• That said, there is a population problem, and more people isn't always better. While we may not yet have reached the maximum capacity of the planet, we will one day. And it will get ugly. The single biggest thing it appears we can do to keep the population under control is educate girls everywhere. Once they start school, they take control of their own reproductive future, and birth rate goes down. That's a good thing, and should be encouraged.
  • Communism sounds great on paper - to me, at least - but it will never work in reality. Humans aren't wired like that, and no matter how many times a heart surgeon listens to John Lennon singing Imagine, he is always going to expect to be paid more than a ditch digger, and there will always be people that cheat on their taxes, or find ways to game a system. Sadly, they tend to wind up in power, and then you have serious nastiness.
  • Superstition is not an alternative to science, no matter how you sugar coat it. Move on. Science is our best hope for finding the truth, and for saving our species from disaster.

As you might guess from this list, I am a cynic about human nature, and probably a hypocrite about a few things as well. Such is life. I also think the chances of changes I like are vanishingly small, which means I am unlikely to be happy about American politics for the foreseeable future.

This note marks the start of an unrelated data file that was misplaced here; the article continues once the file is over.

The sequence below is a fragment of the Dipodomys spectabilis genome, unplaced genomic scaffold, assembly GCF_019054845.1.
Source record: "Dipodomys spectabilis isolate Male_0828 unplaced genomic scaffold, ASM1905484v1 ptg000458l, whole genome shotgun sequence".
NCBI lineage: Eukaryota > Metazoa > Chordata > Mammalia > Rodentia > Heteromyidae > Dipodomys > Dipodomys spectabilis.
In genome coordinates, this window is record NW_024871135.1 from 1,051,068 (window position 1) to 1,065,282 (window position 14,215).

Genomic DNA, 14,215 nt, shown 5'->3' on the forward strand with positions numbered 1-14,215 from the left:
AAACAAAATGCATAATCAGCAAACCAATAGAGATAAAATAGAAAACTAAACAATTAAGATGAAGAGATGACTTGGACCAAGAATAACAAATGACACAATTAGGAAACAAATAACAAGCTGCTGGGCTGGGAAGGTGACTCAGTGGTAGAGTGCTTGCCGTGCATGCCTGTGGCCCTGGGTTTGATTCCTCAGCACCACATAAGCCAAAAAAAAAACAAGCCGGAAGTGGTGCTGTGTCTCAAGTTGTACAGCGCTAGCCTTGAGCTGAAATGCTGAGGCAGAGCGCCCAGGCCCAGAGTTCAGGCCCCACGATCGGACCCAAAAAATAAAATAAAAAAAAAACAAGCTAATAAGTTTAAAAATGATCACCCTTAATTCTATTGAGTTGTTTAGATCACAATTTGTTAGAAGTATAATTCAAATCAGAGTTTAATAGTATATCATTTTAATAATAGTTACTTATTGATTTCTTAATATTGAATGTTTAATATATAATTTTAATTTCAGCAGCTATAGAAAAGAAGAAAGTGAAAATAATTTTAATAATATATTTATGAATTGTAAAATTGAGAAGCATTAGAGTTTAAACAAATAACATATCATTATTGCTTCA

So how will I vote in this election? Nothing is certain, but examining the issues I see the following:

  • Since I don't think either party will make any headway on the deficit - short term or long - I discard that as a reason to choose one over the other. Mind you, both parties will claim they are going to fix it, but they aren't telling the truth, and the American people won't let them fix it in any case.
  • Both presidential candidates will do just about anything to get into (or stay in) office. As a result, neither has a lead there. Honesty would be such a nice change, but neither side has shown it in the heat of the campaign.
  • On issues relating to privacy and personal liberty, neither party has an advantage either. Both stink.
  • On the ongoing wars and related foreign entanglements, once again neither party has a particular lead. Obama hasn't exactly gotten us out of Iraq and Afghanistan faster than I think a Republican would have, and he may even have delayed our exit as I see these things. Then again, confronted with the situation, McCain might well have kept us in longer than Obama will in the end. No way to tell, and thus I cannot lean one way or another on that.
  • That more or less leaves the social issues, and I there come down more on the side of the Democrats. They aren't a perfect match but the Republicans - with their overwhelming religious intolerance, bigotry, and war on women - are actually repugnant, so here the Democrats really do have a lead with me.
So unless things change - and they might, I am not a registered member of any party, and I don't think any of the parties accurately represent my view of things - you can pretty much guess which way I'll go. Those who know me will not be surprised, even if individual items above might surprise (or more likely disappoint) them.